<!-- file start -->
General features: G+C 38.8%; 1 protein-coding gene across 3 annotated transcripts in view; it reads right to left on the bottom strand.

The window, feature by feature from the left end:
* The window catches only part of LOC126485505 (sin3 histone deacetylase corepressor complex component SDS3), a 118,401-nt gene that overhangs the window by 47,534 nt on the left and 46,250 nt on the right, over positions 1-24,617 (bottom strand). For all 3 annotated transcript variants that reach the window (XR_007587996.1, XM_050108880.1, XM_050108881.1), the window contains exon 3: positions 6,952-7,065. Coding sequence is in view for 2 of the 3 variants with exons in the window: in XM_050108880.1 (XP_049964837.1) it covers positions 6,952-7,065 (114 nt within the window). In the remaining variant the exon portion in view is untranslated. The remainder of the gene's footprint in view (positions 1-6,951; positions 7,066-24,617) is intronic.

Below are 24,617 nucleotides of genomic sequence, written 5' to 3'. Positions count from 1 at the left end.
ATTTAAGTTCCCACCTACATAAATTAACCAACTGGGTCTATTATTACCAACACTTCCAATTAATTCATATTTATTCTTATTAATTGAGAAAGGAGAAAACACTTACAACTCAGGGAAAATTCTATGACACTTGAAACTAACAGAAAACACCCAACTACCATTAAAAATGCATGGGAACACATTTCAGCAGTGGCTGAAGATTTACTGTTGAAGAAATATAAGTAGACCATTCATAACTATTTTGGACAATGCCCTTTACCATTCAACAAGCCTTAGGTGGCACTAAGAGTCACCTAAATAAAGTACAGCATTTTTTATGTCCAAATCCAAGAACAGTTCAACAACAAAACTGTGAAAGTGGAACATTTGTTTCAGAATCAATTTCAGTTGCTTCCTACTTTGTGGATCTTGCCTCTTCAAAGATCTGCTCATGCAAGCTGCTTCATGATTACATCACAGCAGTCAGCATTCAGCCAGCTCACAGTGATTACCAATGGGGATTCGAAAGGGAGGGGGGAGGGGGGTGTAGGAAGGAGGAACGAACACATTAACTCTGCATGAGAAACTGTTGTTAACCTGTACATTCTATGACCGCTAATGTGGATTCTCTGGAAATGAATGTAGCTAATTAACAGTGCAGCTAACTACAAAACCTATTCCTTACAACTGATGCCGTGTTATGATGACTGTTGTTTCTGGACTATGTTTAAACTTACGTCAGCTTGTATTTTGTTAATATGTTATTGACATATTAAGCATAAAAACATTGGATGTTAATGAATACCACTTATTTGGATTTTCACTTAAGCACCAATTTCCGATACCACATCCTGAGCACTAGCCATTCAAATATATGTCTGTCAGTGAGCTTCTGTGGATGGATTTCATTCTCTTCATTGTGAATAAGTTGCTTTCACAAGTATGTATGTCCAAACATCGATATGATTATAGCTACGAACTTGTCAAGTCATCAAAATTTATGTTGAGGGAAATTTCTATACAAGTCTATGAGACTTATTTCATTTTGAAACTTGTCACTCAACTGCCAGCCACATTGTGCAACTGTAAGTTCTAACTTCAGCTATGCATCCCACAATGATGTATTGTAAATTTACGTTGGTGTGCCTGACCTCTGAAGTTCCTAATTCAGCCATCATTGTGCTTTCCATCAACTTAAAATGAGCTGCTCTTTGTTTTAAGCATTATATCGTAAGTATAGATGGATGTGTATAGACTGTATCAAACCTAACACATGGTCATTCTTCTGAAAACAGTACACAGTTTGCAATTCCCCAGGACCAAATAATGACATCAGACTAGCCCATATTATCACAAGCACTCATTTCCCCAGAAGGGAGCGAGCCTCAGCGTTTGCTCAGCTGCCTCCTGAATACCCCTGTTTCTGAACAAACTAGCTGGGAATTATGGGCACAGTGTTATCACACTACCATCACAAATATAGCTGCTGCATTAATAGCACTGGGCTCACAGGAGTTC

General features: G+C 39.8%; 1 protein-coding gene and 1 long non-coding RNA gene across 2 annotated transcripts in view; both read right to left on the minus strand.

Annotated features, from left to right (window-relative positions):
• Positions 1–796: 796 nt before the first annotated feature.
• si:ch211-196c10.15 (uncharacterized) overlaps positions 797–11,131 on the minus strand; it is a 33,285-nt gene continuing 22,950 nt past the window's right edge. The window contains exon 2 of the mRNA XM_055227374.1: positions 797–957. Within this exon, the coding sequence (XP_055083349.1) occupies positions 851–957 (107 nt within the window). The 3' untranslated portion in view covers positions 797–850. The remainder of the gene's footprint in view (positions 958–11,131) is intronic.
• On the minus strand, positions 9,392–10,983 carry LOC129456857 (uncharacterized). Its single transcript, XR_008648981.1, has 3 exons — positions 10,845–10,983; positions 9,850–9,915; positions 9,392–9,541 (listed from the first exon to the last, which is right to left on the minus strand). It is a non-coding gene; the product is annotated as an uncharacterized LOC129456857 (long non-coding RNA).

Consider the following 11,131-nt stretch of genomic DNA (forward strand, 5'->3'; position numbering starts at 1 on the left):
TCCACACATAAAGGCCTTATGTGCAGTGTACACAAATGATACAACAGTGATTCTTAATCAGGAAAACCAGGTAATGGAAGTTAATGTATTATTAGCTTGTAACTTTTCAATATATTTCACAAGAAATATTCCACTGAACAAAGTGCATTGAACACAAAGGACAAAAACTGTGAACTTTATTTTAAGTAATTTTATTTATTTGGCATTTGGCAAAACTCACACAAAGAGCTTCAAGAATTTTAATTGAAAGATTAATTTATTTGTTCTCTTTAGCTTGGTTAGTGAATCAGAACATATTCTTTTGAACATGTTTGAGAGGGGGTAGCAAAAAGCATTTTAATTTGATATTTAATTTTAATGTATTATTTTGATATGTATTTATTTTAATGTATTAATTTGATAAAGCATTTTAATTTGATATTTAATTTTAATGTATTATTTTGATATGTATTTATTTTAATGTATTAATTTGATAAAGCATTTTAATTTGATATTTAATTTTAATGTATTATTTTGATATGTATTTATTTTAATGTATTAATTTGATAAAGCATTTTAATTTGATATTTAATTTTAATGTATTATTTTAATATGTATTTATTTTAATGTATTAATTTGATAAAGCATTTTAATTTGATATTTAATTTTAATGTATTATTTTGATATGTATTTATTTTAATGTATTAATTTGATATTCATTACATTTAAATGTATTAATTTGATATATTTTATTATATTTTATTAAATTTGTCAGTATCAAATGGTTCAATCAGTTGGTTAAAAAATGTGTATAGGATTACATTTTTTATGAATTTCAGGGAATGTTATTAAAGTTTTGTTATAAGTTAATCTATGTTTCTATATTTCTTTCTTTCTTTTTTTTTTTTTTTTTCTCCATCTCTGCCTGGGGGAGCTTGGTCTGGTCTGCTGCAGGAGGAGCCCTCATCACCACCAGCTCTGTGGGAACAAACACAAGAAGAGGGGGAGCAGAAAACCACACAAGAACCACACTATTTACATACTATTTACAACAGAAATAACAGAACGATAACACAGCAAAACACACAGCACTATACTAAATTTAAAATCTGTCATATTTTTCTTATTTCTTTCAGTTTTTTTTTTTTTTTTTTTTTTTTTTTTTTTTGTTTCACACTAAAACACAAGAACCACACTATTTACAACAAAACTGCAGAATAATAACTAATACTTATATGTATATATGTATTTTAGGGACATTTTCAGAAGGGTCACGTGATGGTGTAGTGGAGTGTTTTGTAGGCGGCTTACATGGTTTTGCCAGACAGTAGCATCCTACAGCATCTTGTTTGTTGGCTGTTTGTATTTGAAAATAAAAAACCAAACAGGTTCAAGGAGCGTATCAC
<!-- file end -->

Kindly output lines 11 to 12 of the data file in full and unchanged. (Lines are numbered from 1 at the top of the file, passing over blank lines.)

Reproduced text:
Consider the following 11,131-nt stretch of genomic DNA (forward strand, 5'->3'; position numbering starts at 1 on the left):
TCCACACATAAAGGCCTTATGTGCAGTGTACACAAATGATACAACAGTGATTCTTAATCAGGAAAACCAGGTAATGGAAGTTAATGTATTATTAGCTTGTAACTTTTCAATATATTTCACAAGAAATATTCCACTGAACAAAGTGCATTGAACACAAAGGACAAAAACTGTGAACTTTATTTTAAGTAATTTTATTTATTTGGCATTTGGCAAAACTCACACAAAGAGCTTCAAGAATTTTAATTGAAAGATTAATTTATTTGTTCTCTTTAGCTTGGTTAGTGAATCAGAACATATTCTTTTGAACATGTTTGAGAGGGGGTAGCAAAAAGCATTTTAATTTGATATTTAATTTTAATGTATTATTTTGATATGTATTTATTTTAATGTATTAATTTGATAAAGCATTTTAATTTGATATTTAATTTTAATGTATTATTTTGATATGTATTTATTTTAATGTATTAATTTGATAAAGCATTTTAATTTGATATTTAATTTTAATGTATTATTTTGATATGTATTTATTTTAATGTATTAATTTGATAAAGCATTTTAATTTGATATTTAATTTTAATGTATTATTTTAATATGTATTTATTTTAATGTATTAATTTGATAAAGCATTTTAATTTGATATTTAATTTTAATGTATTATTTTGATATGTATTTATTTTAATGTATTAATTTGATATTCATTACATTTAAATGTATTAATTTGATATATTTTATTATATTTTATTAAATTTGTCAGTATCAAATGGTTCAATCAGTTGGTTAAAAAATGTGTATAGGATTACATTTTTTATGAATTTCAGGGAATGTTATTAAAGTTTTGTTATAAGTTAATCTATGTTTCTATATTTCTTTCTTTCTTTTTTTTTTTTTTTTTCTCCATCTCTGCCTGGGGGAGCTTGGTCTGGTCTGCTGCAGGAGGAGCCCTCATCACCACCAGCTCTGTGGGAACAAACACAAGAAGAGGGGGAGCAGAAAACCACACAAGAACCACACTATTTACATACTATTTACAACAGAAATAACAGAACGATAACACAGCAAAACACACAGCACTATACTAAATTTAAAATCTGTCATATTTTTCTTATTTCTTTCAGTTTTTTTTTTTTTTTTTTTTTTTTTTTTTTTTGTTTCACACTAAAACACAAGAACCACACTATTTACAACAAAACTGCAGAATAATAACTAATACTTATATGTATATATGTATTTTAGGGACATTTTCAGAAGGGTCACGTGATGGTGTAGTGGAGTGTTTTGTAGGCGGCTTACATGGTTTTGCCAGACAGTAGCATCCTACAGCATCTTGTTTGTTGGCTGTTTGTATTTGAAAATAAAAAACCAAACAGGTTCAAGGAGCGTATCAC